Building these relationships with shoppers is paramount as retailers prepare for more of their business to eventually move online, because “most consumers, when they think about first transitioning some of their business online, almost always think about doing that with their regular grocer,” said Bill Bishop, co-founder of Brick Meets Click.
Although ecommerce only accounts for about 3% of sales of edible grocery — compared with the cross-category average of 20% — online grocery sales are expected to see a compound annual growth rate of 13% over the next five years, according to the July 2019 Food & Beverage Sector Report from Edge by Ascential.
“We’re going to see a major shift to online and omnichannel over the next few years with edible grocery,” associate analyst and report author Violetta Volovich said in a news release. “The barriers to adoption and growth in this sector are coming down, and retailers are investing heavily in technology, supply chain and partnerships that will make for an easy, seamless customer experience.”
Partnerships with third-party partners such as Instacart can seem like a simple and attractive way for retailers to offer ecommerce to shoppers, but Lempert warns that retailers that let these services own their ecommerce business are giving up the relationship they have with shoppers. Instead, he urged retailers to “take a long, hard look at their websites.”
In much the same way that a well-stocked and well-staffed store can be a destination for shoppers, a website that acts as more than a store locator or a landing page for the weekly circular can be an extension of that relationship. Allowing shoppers to search products by dietary restriction or recipe can give them the same guidance they appreciate in-store. “The same way 40,000 products in store is overwhelming to shoppers, 40,000 products online is even more overwhelming,” Lempert said.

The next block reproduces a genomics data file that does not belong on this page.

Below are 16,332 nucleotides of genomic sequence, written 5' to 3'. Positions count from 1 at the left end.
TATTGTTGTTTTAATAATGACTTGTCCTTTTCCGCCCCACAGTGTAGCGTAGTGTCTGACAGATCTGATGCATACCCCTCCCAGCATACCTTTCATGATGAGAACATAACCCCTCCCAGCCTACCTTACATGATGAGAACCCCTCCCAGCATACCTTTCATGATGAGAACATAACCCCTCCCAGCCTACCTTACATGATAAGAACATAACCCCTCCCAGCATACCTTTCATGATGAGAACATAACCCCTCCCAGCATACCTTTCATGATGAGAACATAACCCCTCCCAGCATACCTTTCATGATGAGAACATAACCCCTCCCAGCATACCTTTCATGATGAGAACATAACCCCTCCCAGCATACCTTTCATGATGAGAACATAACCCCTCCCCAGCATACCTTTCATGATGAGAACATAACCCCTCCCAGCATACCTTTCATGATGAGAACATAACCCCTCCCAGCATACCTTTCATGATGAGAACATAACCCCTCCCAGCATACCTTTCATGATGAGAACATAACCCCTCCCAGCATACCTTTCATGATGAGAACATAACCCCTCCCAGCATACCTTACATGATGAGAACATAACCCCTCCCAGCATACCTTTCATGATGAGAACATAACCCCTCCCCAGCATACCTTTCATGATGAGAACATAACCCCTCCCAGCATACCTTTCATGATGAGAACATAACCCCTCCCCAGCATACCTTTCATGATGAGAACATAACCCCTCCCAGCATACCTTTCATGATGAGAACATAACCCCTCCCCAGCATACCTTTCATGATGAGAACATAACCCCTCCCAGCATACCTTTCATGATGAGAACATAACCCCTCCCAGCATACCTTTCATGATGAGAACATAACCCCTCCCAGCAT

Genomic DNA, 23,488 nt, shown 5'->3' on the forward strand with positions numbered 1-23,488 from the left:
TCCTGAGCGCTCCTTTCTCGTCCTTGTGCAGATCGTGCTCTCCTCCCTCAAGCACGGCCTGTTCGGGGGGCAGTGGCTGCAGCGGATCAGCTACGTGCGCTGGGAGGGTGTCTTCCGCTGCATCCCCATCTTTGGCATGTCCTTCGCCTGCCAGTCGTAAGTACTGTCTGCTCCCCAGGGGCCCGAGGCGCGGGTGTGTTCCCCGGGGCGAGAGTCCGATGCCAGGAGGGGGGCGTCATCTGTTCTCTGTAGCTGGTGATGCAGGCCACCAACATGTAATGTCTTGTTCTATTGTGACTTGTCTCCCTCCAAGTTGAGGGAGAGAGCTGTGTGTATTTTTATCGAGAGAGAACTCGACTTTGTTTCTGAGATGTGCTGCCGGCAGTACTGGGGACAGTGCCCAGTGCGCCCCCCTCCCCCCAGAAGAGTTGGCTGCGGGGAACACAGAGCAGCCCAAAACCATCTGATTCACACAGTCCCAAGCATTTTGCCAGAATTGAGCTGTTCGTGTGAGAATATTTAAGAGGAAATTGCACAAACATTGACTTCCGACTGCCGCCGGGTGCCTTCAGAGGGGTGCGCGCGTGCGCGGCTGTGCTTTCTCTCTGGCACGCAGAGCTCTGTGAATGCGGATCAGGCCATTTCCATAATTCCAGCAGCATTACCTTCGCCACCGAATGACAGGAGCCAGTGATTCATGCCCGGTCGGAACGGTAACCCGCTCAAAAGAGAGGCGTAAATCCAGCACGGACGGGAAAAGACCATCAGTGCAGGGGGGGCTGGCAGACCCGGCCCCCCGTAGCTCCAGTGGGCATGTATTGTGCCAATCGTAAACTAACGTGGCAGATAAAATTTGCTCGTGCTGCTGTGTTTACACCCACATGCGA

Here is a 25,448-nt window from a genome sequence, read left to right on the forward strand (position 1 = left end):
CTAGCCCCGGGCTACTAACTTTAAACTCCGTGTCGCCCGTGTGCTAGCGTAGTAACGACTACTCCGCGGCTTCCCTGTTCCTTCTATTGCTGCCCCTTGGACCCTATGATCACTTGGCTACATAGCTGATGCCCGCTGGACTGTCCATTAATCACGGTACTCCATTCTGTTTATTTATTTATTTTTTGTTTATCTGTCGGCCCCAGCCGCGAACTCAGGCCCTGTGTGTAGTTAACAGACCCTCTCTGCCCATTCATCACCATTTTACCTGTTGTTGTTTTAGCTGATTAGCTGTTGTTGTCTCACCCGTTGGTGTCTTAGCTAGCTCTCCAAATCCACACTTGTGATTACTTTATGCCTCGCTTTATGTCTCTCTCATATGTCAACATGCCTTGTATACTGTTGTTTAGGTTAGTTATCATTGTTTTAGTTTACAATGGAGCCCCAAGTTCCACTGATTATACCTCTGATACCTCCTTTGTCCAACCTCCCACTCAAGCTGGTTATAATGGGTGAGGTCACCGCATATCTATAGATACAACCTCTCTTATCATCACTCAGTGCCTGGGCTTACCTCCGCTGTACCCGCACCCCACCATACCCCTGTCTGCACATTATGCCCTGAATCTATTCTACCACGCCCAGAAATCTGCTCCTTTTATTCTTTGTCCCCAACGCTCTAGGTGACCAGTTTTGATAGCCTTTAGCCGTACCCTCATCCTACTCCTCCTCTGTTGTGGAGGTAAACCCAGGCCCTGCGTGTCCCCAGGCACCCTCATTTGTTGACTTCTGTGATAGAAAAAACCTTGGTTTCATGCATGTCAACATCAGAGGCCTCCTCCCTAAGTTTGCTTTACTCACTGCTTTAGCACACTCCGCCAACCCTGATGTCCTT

One store that Bishop commended for its ability to bridge the gap between in-store and online is Ohio-based Dorothy Lane Market, which lets shoppers narrow search categories for organic or gluten-free items, and offers a selection of recipes that include a shoppable list of all the necessary ingredients. Shoppers can build their cart online and select delivery or drive-up collection.
It will undoubtedly take some time for consumers’ comfort levels with buying fresh items online to catch up to those of packaged goods, but there are steps retailers can take to build trust.
“Some additional, almost real-time communication between the shopper at home and the professional shopper building the order is seen as a real value,” said Bishop.
An open line of communication between the store and the consumer can keep consumers informed about necessary substitutions when an item is sold out, or let them voice their preferences about size, ripeness or other qualities of fresh items. Being able to substitute scallions on the spot when chives are sold out or select a perfectly marbled pork chop can give consumers the feeling of being in the store without actually having to make the trip.
“That kind of engagement, that kind of service treatment, is a point of difference that strengthens a grocer’s ability to compete,” Bishop said.